The Sign of Four, by Arthur Conan Doyle

Chapter 5

The Tragedy of Pondicherry Lodge

It was nearly eleven o’clock when we reached this final stage of our night’s adventures. We had left the damp fog of the great city behind us, and the night was fairly fine. A warm wind blew from the westward, and heavy clouds moved slowly across the sky, with half a moon peeping occasionally through the rifts. It was clear enough to see for some distance, but Thaddeus Sholto took down one of the sidelamps from the carriage to give us a better light upon our way.

Pondicherry Lodge stood in its own grounds and was girt round with a very high stone wall topped with broken glass. A single narrow iron-clamped door formed the only means of entrance. On this our guide knocked with a peculiar postman-like rat-tat.

“Who is there?” cried a gruff voice from within.

“It is I, McMurdo. You surely know my knock by this time.”

There was a grumbling sound and a clanking and jarring of keys. The door swung heavily back, and a short, deep-chested man stood in the opening, with the yellow light of the lantern shining upon his protruded face and twinkling, distrustful eyes.

“That you, Mr. Thaddeus? But who are the others? I had no orders about them from the master.”

“No, McMurdo? You surprise me! I told my brother last night that I should bring some friends.”

“He hain’t been out o’ his rooms to-day, Mr. Thaddeus, and I have no orders. You know very well that I must stick to regulations. I can let you in, but your friends they must just stop where they are.”

This was an unexpected obstacle. Thaddeus Sholto looked about him in a perplexed and helpless manner.

“This is too bad of you, McMurdo!” he said. “If I guarantee them, that is enough for you. There is the young lady, too. She cannot wait on the public road at this hour.”

“Very sorry, Mr. Thaddeus,” said the porter inexorably. “Folk may be friends o’ yours, and yet no friend o’ the master’s. He pays me well to do my duty, and my duty I’ll do. I don‘t know none o’ your friends.”

“Oh, yes you do, McMurdo,” cried Sherlock Holmes genially. “I don’t think you can have forgotten me. Don‘t you remember that amateur who fought three rounds with you at Alison’s rooms on the night of your benefit four years back?”

“Not Mr. Sherlock Holmes!” roared the prize-fighter. “God’s truth! how could I have mistook you? If instead o’ standin’ there so quiet you had just stepped up and given me that cross-hit of yours under the jaw, I’d ha’ known you without a question. Ah, you’re one that has wasted your gifts, you have! You might have aimed high, if you had joined the fancy.”

“You see, Watson, if all else fails me, I have still one of the scientific professions open to me,” said Holmes, laughing. “Our friend won’t keep us out in the cold now, I am sure.”

“In you come, sir, in you come — you and your friends,” he answered. “Very sorry, Mr. Thaddeus, but orders are very strict. Had to be certain of your friends before I let them in.”

Inside, a gravel path wound through desolate grounds to a huge clump of a house, square and prosaic, all plunged in shadow save where a moonbeam struck one corner and glimmered in a garret window. The vast size of the building, with its gloom and its deathly silence, struck a chill to the heart. Even Thaddeus Sholto seemed ill at ease, and the lantern quivered and rattled in his hand.

“I cannot understand it,” he said. “There must be some mistake. I distinctly told Bartholomew that we should be here, and yet there is no light in his window. I do not know what to make of it.”

“Does he always guard the premises in this way?” asked Holmes.

“Yes; he has followed my father’s custom. He was the favourite son you know, and I sometimes think that my father may have told him more than he ever told me. That is Bartholomew’s window up there where the moonshine strikes. It is quite bright, but there is no light from within, I think.”

“None,” said Holmes. “But I see the glint of a light in that little window beside the door.”

“Ah, that is the housekeeper’s room. That is where old Mrs. Bernstone sits. She can tell us all about it. But perhaps you would not mind waiting here for a minute or two, for if we all go in together, and she has had no word of our coming, she may be alarmed. But, hush! what is that?”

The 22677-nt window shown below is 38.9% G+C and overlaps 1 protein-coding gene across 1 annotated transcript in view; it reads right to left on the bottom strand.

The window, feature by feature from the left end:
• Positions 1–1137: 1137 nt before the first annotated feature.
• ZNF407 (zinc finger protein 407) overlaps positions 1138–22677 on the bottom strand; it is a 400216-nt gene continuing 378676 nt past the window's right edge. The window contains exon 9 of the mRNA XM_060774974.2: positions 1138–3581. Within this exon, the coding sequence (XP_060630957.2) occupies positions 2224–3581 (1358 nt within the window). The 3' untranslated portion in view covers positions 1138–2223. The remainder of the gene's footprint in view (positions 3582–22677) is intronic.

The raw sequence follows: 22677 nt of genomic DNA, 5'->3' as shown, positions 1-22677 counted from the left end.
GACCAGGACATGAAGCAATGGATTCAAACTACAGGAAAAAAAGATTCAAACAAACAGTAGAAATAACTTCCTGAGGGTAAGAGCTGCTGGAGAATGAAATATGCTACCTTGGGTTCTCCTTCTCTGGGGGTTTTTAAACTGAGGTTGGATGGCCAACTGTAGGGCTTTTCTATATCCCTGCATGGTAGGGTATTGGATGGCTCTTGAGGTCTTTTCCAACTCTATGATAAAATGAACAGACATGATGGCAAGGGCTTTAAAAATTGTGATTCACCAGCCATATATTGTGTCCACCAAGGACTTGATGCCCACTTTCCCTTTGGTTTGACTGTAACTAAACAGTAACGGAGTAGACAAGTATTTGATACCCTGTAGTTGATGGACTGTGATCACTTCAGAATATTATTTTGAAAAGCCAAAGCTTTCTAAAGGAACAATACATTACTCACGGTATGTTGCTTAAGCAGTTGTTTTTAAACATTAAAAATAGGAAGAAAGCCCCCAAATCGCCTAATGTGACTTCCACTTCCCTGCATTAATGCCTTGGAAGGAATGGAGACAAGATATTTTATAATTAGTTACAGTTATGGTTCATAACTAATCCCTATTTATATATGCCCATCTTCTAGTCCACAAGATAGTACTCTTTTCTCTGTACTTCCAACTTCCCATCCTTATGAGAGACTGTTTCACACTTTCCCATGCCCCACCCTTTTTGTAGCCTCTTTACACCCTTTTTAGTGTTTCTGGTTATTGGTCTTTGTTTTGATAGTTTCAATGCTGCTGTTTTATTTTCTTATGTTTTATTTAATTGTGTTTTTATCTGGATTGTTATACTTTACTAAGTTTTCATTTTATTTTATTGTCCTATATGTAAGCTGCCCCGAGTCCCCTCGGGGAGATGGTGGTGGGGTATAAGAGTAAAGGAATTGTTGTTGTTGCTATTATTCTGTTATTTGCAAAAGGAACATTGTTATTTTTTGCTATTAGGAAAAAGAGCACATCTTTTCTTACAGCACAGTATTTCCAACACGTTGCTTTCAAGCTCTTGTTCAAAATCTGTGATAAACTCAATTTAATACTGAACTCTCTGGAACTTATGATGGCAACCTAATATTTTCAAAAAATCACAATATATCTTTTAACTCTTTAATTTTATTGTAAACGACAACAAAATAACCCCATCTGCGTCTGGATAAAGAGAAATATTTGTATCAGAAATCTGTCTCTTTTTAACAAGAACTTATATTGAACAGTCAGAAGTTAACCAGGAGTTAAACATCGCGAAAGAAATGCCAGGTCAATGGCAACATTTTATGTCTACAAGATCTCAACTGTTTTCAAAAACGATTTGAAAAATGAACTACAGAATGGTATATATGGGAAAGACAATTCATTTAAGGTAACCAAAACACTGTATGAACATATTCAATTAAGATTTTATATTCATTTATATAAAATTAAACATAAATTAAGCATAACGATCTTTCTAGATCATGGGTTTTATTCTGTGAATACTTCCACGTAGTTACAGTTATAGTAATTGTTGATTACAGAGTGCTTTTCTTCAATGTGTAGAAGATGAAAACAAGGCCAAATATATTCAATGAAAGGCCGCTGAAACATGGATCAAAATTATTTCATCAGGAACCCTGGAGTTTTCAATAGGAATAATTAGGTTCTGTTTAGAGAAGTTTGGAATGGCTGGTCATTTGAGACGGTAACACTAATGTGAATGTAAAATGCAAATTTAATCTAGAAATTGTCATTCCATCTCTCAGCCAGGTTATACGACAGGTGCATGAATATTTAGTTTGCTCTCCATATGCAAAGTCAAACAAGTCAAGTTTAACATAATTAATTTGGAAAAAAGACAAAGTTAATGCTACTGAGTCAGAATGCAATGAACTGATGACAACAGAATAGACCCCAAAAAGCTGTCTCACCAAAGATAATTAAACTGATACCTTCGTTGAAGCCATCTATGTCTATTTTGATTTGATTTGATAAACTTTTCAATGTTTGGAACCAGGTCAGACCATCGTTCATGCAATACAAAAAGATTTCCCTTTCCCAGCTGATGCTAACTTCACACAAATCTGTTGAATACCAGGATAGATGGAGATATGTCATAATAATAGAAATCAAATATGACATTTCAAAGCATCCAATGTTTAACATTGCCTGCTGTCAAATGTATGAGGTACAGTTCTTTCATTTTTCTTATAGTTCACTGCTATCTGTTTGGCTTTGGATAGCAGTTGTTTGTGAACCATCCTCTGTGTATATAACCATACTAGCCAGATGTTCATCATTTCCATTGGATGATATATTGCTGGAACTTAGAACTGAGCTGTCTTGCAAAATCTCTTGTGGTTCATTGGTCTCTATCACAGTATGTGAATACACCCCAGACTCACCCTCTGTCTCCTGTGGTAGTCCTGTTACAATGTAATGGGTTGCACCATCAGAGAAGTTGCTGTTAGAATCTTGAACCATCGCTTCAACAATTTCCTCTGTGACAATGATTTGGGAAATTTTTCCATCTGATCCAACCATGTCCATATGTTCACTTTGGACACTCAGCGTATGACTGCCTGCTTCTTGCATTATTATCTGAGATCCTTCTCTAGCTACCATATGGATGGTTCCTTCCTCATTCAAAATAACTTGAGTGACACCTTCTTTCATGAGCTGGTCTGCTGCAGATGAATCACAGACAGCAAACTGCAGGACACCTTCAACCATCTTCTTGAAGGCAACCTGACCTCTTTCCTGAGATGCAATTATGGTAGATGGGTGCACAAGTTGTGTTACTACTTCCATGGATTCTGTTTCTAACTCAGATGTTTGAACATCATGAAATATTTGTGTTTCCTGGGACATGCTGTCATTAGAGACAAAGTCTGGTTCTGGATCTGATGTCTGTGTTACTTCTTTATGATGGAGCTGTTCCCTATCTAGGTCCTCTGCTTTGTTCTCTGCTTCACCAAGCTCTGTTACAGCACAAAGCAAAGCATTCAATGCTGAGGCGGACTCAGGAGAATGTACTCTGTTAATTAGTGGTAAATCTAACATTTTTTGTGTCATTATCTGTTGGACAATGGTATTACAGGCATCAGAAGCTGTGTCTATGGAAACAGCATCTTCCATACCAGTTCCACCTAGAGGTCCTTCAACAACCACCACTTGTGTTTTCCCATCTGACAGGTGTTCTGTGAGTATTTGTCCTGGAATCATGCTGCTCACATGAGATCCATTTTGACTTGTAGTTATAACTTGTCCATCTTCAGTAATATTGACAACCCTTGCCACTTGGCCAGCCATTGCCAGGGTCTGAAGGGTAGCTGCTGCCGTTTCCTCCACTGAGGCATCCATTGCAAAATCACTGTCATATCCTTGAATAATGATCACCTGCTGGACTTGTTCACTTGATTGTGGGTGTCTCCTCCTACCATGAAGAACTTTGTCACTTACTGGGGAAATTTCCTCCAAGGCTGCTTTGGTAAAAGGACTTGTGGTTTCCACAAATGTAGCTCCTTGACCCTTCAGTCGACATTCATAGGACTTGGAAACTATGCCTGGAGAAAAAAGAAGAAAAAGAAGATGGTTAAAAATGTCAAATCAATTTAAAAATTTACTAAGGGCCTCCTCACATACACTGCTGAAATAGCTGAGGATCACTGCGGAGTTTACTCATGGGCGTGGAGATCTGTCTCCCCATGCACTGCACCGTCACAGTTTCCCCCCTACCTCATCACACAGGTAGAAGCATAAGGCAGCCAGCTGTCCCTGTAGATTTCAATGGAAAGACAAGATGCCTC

He held up the lantern, and his hand shook until the circles of light flickered and wavered all round us. Miss Morstan seized my wrist, and we all stood, with thumping hearts, straining our ears. From the great black house there sounded through the silent night the saddest and most pitiful of sounds — the shrill, broken whimpering of a frightened woman.

“It is Mrs. Bernstone,” said Sholto. “She is the only woman in the house. Wait here. I shall be back in a moment.”

He hurried, for the door and knocked in his peculiar way. We could see a tall old woman admit him and sway with pleasure at the very sight of him.

“Oh, Mr. Thaddeus, sir, I am so glad you have come! I am so glad you have come, Mr. Thaddeus, sir!”

We heard her reiterated rejoicings until the door was closed and her voice died away into a muffled monotone.

Our guide had left us the lantern. Holmes swung it slowly round and peered keenly at the house and at the great rubbish-heaps which cumbered the grounds. Miss Morstan and I stood together, and her hand was in mine. A wondrous subtle thing is love, for here were we two, who had never seen each other before that day, between whom no word or even look of affection had ever passed, and yet now in an hour of trouble our hands instinctively sought for each other. I have marvelled at it since, but at the time it seemed the most natural thing that I should go out to her so, and, as she has often told me, there was in her also the instinct to turn to me for comfort and protection. So we stood hand in hand like two children, and there was peace in our hearts for all the dark things that surrounded us.

“What a strange place!” she said, looking round.

“It looks as though all the moles in England had been let loose in it. I have seen something of the sort on the side of a hill near Ballarat, where the prospectors had been at work.”

“And from the same cause,” said Holmes. “These are the traces of the treasure-seekers. You must remember that they were six years looking for it. No wonder that the grounds look like a gravel-pit. ”

At that moment the door of the house burst open, and Thaddeus Sholto came running out, with his hands thrown forward and terror in his eyes.

“There is something amiss with Bartholomew!” he cried. “I am frightened! My nerves cannot stand it.”

He was, indeed, half blubbering with fear, and his twitching, feeble face peeping out from the great astrakhan collar had the helpless, appealing expression of a terrified child.

“Come into the house,” said Holmes in his crisp, firm way.

“Yes, do!” pleaded Thaddeus Sholto. “I really do not feel equal to giving directions.”

We all followed him into the housekeeper’s room, which stood upon the lefthand side of the passage. The old woman was pacing up and down with a scared look and restless, picking fingers, but the sight of Miss Morstan appeared to have a soothing effect upon her.